I eyed the stack of dusty, yellowed books leaning haphazardly against a wall in my mother’s former home. I’ve been cleaning out the rooms, sorting, tagging, imagining earlier days, now that she is settled in an assisted living complex.
The covers were a faded burgundy, textured. I opened one and the musty aroma took me immediately to a green lawn fifty-fifty five years ago. I was ten and it was summer, and I sprawled in the shade of our fir tree in the front yard. My chosen volume was David Copperfield and I was determined to read it all.
The print was tiny, and the tissue-like pages were yellowing even then. But I persevered, at times engrossed, at times plugging through long sentences and longer paragraphs. My first Dickens.
There were other books in those Orinda summers, easier books, girl books, library books, but I recall that slim volume of Dickens with tenderness and concern. It was a mountain challenging me to climb it. And I did.
The books came from a series called the Harvard Classics, Dr. Eliot’s Five-Foot Shelf of Books, and they had once lined a glassed-in case in our living room. I don’t recall why I chose that particular book or how I went about pulling it down from the bookcase. Perhaps it caught my eye when my sister and I were building forts in the front room.
My parents must have been pretty obliging, or they didn’t care how we used this set of books. At any rate, these Harvard books in our house (as I recall) were mostly used to build forts in the living room. We stacked them, forming walls, and draped blankets over them, creating hidden, secret rooms. Inside our special space we served imaginary tea to one another, sometimes along with imaginary cakes.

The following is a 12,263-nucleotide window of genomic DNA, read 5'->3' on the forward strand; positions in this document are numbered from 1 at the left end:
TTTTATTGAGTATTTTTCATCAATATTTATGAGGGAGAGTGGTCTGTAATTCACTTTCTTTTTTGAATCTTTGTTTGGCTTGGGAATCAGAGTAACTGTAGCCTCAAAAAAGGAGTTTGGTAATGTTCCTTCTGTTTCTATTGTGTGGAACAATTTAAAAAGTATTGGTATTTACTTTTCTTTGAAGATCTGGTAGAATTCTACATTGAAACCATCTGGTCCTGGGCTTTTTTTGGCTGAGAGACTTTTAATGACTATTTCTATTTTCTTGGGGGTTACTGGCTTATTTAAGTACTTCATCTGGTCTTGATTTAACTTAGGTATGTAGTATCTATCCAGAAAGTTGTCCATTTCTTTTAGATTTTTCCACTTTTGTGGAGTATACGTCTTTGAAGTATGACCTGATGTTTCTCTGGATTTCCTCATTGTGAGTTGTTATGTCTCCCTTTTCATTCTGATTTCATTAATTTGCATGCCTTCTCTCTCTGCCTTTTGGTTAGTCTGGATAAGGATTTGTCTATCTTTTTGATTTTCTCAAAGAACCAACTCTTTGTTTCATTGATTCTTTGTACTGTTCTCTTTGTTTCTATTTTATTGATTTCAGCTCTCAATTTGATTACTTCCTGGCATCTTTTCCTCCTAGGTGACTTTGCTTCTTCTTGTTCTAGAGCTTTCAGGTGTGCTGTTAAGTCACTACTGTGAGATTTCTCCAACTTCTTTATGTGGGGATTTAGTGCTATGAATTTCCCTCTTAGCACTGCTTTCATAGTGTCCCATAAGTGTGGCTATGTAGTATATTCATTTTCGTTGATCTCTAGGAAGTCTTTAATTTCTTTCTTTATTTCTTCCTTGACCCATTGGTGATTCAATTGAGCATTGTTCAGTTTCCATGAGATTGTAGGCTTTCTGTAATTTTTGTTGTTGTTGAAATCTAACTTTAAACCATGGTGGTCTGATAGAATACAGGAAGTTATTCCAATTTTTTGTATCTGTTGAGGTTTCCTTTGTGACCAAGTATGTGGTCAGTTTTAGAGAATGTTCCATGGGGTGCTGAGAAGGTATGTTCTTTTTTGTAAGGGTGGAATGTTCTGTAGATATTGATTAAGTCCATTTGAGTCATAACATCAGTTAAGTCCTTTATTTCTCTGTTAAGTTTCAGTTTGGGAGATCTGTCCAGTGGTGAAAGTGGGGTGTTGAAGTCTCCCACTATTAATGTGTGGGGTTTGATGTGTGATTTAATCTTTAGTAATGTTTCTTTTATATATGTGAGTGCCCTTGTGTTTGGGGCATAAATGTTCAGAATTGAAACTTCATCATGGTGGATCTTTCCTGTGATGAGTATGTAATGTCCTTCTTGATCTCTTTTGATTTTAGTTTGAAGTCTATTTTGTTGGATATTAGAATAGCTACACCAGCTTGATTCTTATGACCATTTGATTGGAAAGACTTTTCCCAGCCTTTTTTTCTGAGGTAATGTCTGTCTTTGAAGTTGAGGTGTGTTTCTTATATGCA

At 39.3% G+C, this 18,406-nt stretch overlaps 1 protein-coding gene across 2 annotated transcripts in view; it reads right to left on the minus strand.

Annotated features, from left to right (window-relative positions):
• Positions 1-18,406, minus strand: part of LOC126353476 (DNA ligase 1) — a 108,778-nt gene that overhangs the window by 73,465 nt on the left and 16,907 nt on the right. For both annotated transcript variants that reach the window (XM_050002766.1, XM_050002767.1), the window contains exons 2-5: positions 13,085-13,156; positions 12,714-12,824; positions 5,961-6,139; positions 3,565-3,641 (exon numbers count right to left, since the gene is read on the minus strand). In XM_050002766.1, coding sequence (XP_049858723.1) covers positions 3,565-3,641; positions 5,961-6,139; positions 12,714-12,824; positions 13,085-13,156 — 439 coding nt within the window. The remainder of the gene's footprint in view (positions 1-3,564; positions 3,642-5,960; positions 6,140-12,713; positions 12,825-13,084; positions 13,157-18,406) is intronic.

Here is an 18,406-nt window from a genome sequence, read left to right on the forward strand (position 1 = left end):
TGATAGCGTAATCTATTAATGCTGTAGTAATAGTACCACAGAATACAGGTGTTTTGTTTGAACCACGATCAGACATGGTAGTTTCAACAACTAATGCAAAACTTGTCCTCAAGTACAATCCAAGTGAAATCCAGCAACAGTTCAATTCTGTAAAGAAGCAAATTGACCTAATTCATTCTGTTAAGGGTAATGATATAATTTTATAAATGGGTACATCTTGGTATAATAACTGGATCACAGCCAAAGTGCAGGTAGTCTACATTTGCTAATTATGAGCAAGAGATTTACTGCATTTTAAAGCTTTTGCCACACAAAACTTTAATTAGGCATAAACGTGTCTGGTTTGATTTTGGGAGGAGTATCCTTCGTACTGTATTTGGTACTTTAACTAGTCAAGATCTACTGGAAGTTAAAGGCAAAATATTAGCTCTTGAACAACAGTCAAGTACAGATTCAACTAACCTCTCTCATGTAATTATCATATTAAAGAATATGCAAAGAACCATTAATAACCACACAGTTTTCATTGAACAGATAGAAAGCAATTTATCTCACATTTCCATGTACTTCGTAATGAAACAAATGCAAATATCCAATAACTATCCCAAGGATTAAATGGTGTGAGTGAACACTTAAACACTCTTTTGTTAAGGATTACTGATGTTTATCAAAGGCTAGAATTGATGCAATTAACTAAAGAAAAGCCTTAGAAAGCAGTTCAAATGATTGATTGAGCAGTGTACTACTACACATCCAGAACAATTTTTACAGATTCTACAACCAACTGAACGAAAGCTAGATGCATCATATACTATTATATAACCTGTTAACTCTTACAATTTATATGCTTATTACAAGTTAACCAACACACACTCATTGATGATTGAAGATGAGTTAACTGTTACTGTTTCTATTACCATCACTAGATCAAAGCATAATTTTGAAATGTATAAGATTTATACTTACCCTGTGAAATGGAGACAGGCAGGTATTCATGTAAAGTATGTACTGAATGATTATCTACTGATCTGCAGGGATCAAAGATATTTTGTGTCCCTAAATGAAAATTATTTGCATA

So now I eyed the books in my mother’s former home. Could I fit them into a cherished space in my own home? They represented doors opening in my childhood. They were challenges met and rewards reaped. I learned on those ten-year-old summer afternoons, crunching apples and following the words ever so slowly across and down the faded page, not only patience and endurance, but the reward of deep and slow reading, hearing the words in my head. One long chapter at a time I progressed slowly, savoring the pleasure of a complex and richly textured story, discovering the surprise delight of meeting the remarkable characters who lived there.
Just as I built forts with the books, so I built worlds with the words. Both were imaginary, but both carved cities and countries and universes in my mind, places to which I would return again and again, in both my reading and, much later, my writing life. I also think that I created or imprinted a pattern, a way to work through difficulty, as though the process of reading over time mapped my mental growth, in the same way that exercise might build muscle memory.
I eyed the books, and began to pack them into boxes. I would find a place for these treasures somewhere.